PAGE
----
- A horse
homozygous for the a allele at the A locus will show
coloring with no influence from the A locus.
|nonfading black ||BB, Bb +certain allele
at separate locus
|fading liver ||bb
|nonfading liver || bb +certain allele at
|Dark seal brown||atatBb
|Light seal brown||atatbb
|Agouti (wild type)||A+_ _ _
The E Locus
- The E locus affects the extension of both eumelanin and
phaeomelanin throughout the coat.
- The E locus is also called the "extension/restriction locus".
- If one pigment is extended, the other pigment is restricted.
The E locus has three possible alleles.
- ED is dominant over the other two alleles.
- The ED allele allows the full extension of the colors
black and liver (B_ and bb) since no phaeomelanin is
- BB or Bb w/ ED is non fading or jet black.
- fading blacks are born mousy, jet blacks are born black
- bb w/ ED is rare nonfading liver.
- ED can completely mask the A locus, THEREFORE ED is
epistatic to A, at and a
- a jet black or nonfading liver
horse may carry the allele for
bay or brown and not express
- The e allele is recessive.
- The e allele restricts eumelanin,
leaving only phaeomelanin in
the coat. Eumelanin is left
only in the skin and eyes.
The result is chestnut.
- The E allele is the original allele at this locus.
- E allows the expression of genes at other loci. E is
dominant to e, but not to ED.
|jet black ||_B_ED_
|nonfading liver|| _bbED_
|fading black||aaB_EE or aaB_Ee
|fading liver ||aabbEE or aabbEe
|chestnut||__ __ ee
|light chestnut||A_ __ ee
|bay||A_B_EE or A_B_Ee
|dark seal brown||at_B_EE or at_B_Ee
|light seal brown ||at_bbEE or at_bbEe|
The Epistatic Modifiers
- The three epistatic modifiers are:
- Horse's genotype may be black, liver, bay, brown, etc. and
he may be gray, roan or white in
phenotype because these colors are
epistatic to basic and dilute
The G Locus
- Grey: a progressive silvering that takes place after birth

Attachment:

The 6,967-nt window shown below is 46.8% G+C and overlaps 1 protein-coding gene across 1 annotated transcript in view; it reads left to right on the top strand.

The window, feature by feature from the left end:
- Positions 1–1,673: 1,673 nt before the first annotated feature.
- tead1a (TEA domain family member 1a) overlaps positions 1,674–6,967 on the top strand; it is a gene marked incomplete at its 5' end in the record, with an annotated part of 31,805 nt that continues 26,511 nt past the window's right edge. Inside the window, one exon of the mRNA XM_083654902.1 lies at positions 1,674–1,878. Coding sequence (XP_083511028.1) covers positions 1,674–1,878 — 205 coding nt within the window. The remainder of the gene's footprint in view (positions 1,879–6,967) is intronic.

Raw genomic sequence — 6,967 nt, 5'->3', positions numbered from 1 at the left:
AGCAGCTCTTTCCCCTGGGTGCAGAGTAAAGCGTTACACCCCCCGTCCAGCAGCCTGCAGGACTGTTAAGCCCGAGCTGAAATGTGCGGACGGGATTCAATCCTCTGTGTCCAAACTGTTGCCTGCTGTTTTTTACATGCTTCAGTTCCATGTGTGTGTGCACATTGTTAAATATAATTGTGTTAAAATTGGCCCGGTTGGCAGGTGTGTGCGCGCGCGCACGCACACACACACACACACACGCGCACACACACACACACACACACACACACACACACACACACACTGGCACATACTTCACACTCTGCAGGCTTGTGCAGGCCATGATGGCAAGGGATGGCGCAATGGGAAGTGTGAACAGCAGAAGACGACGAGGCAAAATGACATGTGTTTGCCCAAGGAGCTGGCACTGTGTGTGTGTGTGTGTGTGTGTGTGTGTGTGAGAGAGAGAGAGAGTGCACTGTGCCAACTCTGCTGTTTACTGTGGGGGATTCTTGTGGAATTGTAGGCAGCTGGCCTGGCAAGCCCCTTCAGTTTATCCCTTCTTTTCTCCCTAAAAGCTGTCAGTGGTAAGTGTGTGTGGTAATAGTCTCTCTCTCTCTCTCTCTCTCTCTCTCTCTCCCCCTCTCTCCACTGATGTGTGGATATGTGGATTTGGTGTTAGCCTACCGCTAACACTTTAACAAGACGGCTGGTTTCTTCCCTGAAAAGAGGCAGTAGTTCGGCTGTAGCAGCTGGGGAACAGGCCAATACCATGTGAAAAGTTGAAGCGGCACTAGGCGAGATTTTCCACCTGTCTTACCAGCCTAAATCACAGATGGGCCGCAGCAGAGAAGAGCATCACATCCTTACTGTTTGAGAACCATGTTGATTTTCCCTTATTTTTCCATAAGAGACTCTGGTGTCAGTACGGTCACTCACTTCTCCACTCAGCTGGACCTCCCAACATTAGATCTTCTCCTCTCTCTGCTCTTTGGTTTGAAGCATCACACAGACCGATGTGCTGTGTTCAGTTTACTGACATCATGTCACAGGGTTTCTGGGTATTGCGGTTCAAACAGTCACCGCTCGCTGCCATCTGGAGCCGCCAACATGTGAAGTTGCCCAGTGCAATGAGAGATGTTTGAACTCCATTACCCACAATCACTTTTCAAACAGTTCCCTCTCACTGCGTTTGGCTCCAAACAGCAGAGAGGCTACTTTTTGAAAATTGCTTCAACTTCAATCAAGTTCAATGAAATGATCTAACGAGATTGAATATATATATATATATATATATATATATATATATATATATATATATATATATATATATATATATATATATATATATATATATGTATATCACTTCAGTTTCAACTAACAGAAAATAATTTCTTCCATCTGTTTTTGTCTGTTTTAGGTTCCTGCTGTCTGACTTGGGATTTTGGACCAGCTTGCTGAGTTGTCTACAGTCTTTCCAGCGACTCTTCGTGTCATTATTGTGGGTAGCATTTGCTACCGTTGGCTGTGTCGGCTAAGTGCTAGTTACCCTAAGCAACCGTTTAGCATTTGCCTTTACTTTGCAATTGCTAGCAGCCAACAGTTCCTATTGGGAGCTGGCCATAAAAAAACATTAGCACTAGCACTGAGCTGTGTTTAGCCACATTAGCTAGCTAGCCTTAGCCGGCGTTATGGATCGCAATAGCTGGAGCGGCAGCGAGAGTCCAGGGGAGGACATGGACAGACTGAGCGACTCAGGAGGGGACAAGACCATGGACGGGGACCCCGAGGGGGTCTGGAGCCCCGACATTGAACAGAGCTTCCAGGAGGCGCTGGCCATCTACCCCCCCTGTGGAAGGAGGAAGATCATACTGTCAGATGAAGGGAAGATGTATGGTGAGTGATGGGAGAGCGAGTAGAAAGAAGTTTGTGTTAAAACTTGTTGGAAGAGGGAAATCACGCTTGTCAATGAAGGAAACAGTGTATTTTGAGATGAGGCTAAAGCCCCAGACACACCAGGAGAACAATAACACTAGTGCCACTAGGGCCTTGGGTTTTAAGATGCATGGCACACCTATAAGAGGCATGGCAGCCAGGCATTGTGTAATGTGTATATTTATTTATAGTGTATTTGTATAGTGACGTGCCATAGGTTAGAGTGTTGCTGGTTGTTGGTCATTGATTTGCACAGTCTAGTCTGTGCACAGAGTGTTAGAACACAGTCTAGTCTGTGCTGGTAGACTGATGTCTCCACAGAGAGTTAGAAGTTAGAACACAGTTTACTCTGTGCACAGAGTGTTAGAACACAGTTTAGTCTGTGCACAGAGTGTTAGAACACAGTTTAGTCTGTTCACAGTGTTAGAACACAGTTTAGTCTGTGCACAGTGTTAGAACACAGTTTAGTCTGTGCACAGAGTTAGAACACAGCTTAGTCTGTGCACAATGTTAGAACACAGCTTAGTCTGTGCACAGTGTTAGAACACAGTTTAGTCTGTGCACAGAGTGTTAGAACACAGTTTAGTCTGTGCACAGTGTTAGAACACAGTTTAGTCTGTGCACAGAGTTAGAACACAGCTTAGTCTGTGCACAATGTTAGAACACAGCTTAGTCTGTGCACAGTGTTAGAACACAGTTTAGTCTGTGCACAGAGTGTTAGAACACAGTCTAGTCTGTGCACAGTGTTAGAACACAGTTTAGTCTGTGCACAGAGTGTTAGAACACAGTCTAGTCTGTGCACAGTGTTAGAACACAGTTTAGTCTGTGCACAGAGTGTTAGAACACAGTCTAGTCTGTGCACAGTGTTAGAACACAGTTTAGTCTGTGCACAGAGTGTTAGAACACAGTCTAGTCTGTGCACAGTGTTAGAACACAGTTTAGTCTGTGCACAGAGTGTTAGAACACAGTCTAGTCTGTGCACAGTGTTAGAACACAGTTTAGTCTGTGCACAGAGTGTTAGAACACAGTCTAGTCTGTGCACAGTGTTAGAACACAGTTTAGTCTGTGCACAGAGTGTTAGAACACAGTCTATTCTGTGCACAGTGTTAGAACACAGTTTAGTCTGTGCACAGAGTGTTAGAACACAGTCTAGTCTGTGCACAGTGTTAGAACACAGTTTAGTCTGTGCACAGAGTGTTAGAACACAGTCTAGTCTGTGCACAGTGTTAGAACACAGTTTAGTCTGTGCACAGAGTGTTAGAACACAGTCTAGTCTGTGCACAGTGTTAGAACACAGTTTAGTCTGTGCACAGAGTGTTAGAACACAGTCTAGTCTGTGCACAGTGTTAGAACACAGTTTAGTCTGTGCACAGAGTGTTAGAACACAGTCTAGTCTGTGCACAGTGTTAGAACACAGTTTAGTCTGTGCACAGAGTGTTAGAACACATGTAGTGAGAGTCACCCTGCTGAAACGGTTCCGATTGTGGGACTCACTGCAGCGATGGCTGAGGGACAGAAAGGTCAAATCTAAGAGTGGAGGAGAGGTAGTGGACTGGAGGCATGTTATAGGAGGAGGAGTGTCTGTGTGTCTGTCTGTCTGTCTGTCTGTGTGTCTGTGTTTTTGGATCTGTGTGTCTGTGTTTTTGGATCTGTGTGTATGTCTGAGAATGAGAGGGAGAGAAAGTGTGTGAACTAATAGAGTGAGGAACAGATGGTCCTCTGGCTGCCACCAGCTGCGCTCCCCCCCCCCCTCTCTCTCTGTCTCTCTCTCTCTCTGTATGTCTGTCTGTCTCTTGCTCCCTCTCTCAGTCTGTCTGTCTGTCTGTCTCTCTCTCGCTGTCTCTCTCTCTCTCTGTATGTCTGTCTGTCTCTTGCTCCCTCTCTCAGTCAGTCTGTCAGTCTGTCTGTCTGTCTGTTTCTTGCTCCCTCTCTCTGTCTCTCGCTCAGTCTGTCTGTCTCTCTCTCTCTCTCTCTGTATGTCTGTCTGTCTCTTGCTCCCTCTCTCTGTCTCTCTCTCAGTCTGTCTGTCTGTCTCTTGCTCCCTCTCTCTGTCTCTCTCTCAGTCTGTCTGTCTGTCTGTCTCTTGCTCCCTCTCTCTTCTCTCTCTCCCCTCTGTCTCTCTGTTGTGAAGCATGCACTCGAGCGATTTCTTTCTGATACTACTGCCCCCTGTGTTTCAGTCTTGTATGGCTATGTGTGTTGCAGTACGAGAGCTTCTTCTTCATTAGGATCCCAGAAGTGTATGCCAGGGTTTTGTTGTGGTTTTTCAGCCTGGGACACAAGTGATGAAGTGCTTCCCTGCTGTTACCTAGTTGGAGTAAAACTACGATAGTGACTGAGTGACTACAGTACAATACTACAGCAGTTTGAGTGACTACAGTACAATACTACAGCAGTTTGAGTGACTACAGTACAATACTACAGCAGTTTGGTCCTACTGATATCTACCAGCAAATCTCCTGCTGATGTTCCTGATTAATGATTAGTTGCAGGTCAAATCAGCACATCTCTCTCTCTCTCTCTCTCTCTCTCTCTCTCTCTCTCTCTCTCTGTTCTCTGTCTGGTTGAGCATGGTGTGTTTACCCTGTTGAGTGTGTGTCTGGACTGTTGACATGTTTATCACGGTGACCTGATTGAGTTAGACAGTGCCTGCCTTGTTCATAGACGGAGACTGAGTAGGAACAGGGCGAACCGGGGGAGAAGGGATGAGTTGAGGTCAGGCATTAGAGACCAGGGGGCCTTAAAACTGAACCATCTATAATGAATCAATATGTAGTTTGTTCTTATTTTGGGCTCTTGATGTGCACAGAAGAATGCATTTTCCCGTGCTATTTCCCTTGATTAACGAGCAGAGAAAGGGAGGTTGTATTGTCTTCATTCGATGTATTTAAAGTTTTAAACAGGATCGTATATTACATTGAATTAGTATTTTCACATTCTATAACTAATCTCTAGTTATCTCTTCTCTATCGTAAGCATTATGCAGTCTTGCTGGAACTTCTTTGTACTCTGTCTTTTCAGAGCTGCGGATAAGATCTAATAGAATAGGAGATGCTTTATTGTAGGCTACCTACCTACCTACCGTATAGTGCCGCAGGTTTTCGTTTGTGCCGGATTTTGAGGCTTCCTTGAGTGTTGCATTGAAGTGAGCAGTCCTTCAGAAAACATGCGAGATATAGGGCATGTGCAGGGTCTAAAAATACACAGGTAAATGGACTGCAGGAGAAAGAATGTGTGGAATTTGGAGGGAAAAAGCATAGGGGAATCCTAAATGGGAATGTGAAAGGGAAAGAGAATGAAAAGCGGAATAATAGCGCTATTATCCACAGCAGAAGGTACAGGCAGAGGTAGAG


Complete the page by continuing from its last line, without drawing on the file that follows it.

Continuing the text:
- horses are born the color they are otherwise
genetically coded to be and then fade to gray.
- The G allele prevents pigment form entering the hair
shaft, therefore melanin collects in the skin, making
grays more susceptible to melanomas. Legs frequently gray
later than body. Mane and tail may gray faster or slower
than the body.
- The g allele is recessive, and does nothing, allowing the horse to be the
color he is otherwise genetically coded to be.
- Homozygous gray (GG) always breeds true.
- fleabitten grey and dapples are caused by unknown modifying alleles
- Bloody Shoulder Markings:
- permanently restricted areas
of dark hair seen ONLY ON
- (May be undetectably present
red or black on other coat
- commonly on saddle ares
may extend to shoulders
- type of genetic throwback (trait from distant ancestor)
- occurs only in horses w/Arab blood or ancestry, such as
Arabians and Thoroughbreds
The R Locus
- The R locus causes "non progressive silvering", or roaning
- ROANS DO NOT "ROAN OUT" WITH AGE. ROAN COLORING IS PRESENT AT BIRTH.
- Appaloosa Roan follows its own complex rules, and does change with time, often even darkening
- When a roan's skin is injured, hair over scar grows back solid colored.
- hair on a non roan's scar will be roan
- roan on black = blue roan
- roan on chestnut = strawberry roan
- roan on bay = red roan
- ROAN is epistatic to all coat colors (except gray and
- both Rr and G_ = a roan that appears to change
- homozygous R allele at the R locus is lethal
(to the embryo)
- When breeding specifically for roan:
- foal crop is reduced 25%
- 67% of live foals are roan
- It is impossible to have true breeding roans due to the lethal gene
- mutation at R locus, RnAp allele, produces roaning
- roan on flanks only caused by unidentified alleles.
- roan and gray undesirable in Paints, Pintos, and Appaloosas because it reduces color contrasts
- roan Rr nonroan rr
The W Locus
- The W locus is epistatic to ALL others.
- Homozygous W (WW) is lethal to the embryo.
- The w allele is recessive and allows expression of color
- True white horses can be distinguished from cremellos and
grays because white horses have pink skin, white markings
do not show, and dominant white horses are born white.
- Albinoism does not exist in horses, iris is always colored
DILUTED COAT COLORS
- believed to be caused by two gene pairs.
- restrict color to one side of the hairshaft, leaving
the other side almost transparent.
- pigment almost entirely restricted in cremello, perlino
The C locus
- the C locus affects degree of pigmentation in the hair shaft.
- the ccr allele (mutation of C) dilutes phaeomelanin
- ccr therefore dilutes chestnut, bay,
and lighter areas of seal brown, all of which contain phaeomelanin.
- ccr has no noticeable effect on black, liver, or dark areas of seal brown.
- Dilution is present at birth
- palomino: ccr allele is heterozygous w/C (Cccr)
- phoeomelanin is restricted to one side of the hair shaft so base CHESTNUT coat is diluted to PALOMINO
- palomino is a single dilution of chestnut
- chestnut + Cccr = palomino
- cremello: when ccr is homozygous (ccrccr)